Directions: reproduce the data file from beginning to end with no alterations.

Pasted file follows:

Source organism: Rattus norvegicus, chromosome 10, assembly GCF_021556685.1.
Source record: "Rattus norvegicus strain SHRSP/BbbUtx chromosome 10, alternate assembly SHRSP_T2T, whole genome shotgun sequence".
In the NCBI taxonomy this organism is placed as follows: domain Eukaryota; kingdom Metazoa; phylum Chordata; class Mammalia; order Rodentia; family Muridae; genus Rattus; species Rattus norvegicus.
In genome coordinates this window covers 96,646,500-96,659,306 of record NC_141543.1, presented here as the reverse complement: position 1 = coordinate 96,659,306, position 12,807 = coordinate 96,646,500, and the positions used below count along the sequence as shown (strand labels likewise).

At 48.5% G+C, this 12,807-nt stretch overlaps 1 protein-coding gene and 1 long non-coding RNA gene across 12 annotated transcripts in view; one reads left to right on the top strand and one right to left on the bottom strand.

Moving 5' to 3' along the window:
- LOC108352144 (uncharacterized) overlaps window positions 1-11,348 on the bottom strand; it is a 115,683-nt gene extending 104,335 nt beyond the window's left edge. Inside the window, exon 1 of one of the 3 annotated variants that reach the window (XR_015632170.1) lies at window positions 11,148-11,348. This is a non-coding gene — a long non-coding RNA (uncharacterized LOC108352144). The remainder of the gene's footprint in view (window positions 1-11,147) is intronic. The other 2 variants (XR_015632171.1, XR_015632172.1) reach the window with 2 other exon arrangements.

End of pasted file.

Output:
Source organism: Rattus norvegicus, chromosome 10, assembly GCF_021556685.1.
Source record: "Rattus norvegicus strain SHRSP/BbbUtx chromosome 10, alternate assembly SHRSP_T2T, whole genome shotgun sequence".
In the NCBI taxonomy this organism is placed as follows: domain Eukaryota; kingdom Metazoa; phylum Chordata; class Mammalia; order Rodentia; family Muridae; genus Rattus; species Rattus norvegicus.
In genome coordinates this window covers 96,646,500-96,659,306 of record NC_141543.1, presented here as the reverse complement: position 1 = coordinate 96,659,306, position 12,807 = coordinate 96,646,500, and the positions used below count along the sequence as shown (strand labels likewise).

At 48.5% G+C, this 12,807-nt stretch overlaps 1 protein-coding gene and 1 long non-coding RNA gene across 12 annotated transcripts in view; one reads left to right on the top strand and one right to left on the bottom strand.

Moving 5' to 3' along the window:
- LOC108352144 (uncharacterized) overlaps window positions 1-11,348 on the bottom strand; it is a 115,683-nt gene extending 104,335 nt beyond the window's left edge. Inside the window, exon 1 of one of the 3 annotated variants that reach the window (XR_015632170.1) lies at window positions 11,148-11,348. This is a non-coding gene — a long non-coding RNA (uncharacterized LOC108352144). The remainder of the gene's footprint in view (window positions 1-11,147) is intronic. The other 2 variants (XR_015632171.1, XR_015632172.1) reach the window with 2 other exon arrangements.